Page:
Civil War Rubber Saddle Blankets?

A forum for general topics and questions.
Post Reply
User avatar
Todd
Website Admin
Posts: 2458
Joined: Tue Nov 28, 2000 4:10 pm
Medals: 2
Last Name: Holmes
Location: USA
:
Society Member Donation - Origin

Thu May 10, 2018 3:14 pm

:wtf:

In 'Ordnance memoranda. no.1 1863', under the section titled, "Returns of Ordnance Stores, Class VIII, Accoutrements And Appendages For Small Arms, And Horse Equipments For Artillery And Cavalry", we find interesting things - items recognized to be 'in the system', and to be accounted for under 'Class VIII' Ordnance items.
1863OrdnanceMemoranda_horseequipmentsforartillery and cavalry class.PNG
1863OrdnanceMemoranda_horseequipmentsforartillery and cavalry class.PNG (123.57 KiB) Viewed 146 times
selewis
Society Member
Posts: 2160
Joined: Mon Mar 03, 2003 1:47 pm
Medals: 2
Last Name: Lewis
Location: USA
:
Society Member Donation - 3rd

Fri May 11, 2018 7:14 am

Wow. And horse covers too. On the face of it this seems so unworkable and manifestly harmful that I have to wonder about the definition of rubber in 1863 compared to what it evokes today.
User avatar
Todd
Website Admin
Posts: 2458
Joined: Tue Nov 28, 2000 4:10 pm
Medals: 2
Last Name: Holmes
Location: USA
:
Society Member Donation - Origin

Fri May 11, 2018 7:25 am

selewis
Society Member
Posts: 2160
Joined: Mon Mar 03, 2003 1:47 pm
Medals: 2
Last Name: Lewis
Location: USA
:
Society Member Donation - 3rd

Fri May 11, 2018 11:04 am

Thanks for that Todd,

I'm not surprised that rubber was tried or tested by the army, only that it seems, by your first post, to have been become an accepted article of issuance. Interesting to note (in the second article about half way down) that as early as the following year, 1864, one E.L. Perry had already been issued a patent for "…an improvement over ordinary India-rubber or Gutta-percha blankets." that was "self ventilating". I wonder what these rubber blankets were actually like, that is, a veneer over fabric like a slicker? or what exactly? It's seems improbable that any examples would have survived the trash bin once they wore out, but maybe… a new quest?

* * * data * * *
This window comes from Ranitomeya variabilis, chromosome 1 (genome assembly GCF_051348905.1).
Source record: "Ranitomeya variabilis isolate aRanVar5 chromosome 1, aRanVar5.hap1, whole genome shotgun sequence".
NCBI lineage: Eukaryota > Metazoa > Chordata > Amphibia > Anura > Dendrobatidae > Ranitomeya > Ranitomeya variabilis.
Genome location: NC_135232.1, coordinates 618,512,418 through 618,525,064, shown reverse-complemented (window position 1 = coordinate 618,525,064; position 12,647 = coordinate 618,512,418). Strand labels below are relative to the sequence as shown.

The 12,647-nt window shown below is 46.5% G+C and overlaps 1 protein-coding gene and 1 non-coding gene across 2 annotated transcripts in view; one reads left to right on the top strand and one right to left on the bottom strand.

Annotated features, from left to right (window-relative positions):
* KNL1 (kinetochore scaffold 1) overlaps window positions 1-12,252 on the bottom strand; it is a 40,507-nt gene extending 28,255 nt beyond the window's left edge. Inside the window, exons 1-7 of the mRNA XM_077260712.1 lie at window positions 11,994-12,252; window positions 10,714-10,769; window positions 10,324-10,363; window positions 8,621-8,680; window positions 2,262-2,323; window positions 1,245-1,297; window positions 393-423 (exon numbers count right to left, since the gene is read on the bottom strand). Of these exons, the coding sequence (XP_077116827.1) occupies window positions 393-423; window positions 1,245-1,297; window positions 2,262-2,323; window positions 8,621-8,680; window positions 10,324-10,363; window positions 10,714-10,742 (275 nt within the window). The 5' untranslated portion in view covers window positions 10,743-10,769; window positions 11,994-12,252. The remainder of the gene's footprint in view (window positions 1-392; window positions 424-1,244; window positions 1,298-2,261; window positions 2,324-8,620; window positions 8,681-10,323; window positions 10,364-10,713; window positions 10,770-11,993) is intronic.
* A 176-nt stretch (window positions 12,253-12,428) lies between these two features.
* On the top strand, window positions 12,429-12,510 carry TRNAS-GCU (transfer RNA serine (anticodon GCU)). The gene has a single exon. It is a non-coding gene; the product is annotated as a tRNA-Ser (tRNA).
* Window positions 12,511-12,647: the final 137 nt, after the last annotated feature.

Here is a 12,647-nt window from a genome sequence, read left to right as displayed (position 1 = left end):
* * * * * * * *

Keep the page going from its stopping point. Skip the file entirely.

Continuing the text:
User avatar
wkambic
Society Member
Posts: 1514
Joined: Mon Dec 04, 2000 6:44 pm
Medals: 1
Last Name: Kambic
Location: Kingston, TN
:
Society Member

Sat May 12, 2018 8:14 am

What is a "Ranger Pattern Saddle?" I've not heard that term before.
Bill Kambic

Mangalarga Marchador: Uma raça, uma paixão
Joseph Sullivan
Website Admin
Posts: 3528
Joined: Fri Dec 15, 2000 8:35 pm
Medals: 2
Location: USA
:
Society Member Donation - 7th
Contact:

Sat May 19, 2018 11:57 am

I can see trying the rubber horse covers. They probably had flaps and grommets for ventilation. Saddle blankets do seem like a very bad idea. I sometimes use one today that looks like rubber but is a technology with micro-channels that moves heat and distributes weight. No trouble with it in this hot climate.
Joe
User avatar
Todd
Website Admin
Posts: 2458
Joined: Tue Nov 28, 2000 4:10 pm
Medals: 2
Last Name: Holmes
Location: USA
:
Society Member Donation - Origin

Thu May 24, 2018 6:44 pm

wkambic wrote:
Sat May 12, 2018 8:14 am
What is a "Ranger Pattern Saddle?" I've not heard that term before.
Ranger saddles were a fairly specific type of stop-gap saddle that were purchased and used in the first couple years of the war, until supply and quality control issues were ironed out.

The "ranger saddle" was a common pattern type (by that name) manufactured in the big eastern saddlery firms in Philadelphia, New York, Pittsburgh in the 1850s - these were sent all over the world. I've seen pre-CW advertising mentioning ranger saddles as far away as San Francisco and Honolulu.

In its basic form, these were skeleton rigged spanish trees. Not Californias, vaqueros, or Texas tree types - primarily spanish trees.

There isnt a lot of documentation on these as they were purchased in extremis. Their presence in this ordnance record suggests that they were being replaced and put in storage by 1863, as I believe this 'classification' setup was to give ordnance officers some way to account for things they found in inspection tours.
User avatar
wkambic
Society Member
Posts: 1514
Joined: Mon Dec 04, 2000 6:44 pm
Medals: 1
Last Name: Kambic
Location: Kingston, TN
:
Society Member

Sat May 26, 2018 11:19 am

Thank you. Makes sense. I'd just not heard of them before! :)
Bill Kambic

Mangalarga Marchador: Uma raça, uma paixão
Post Reply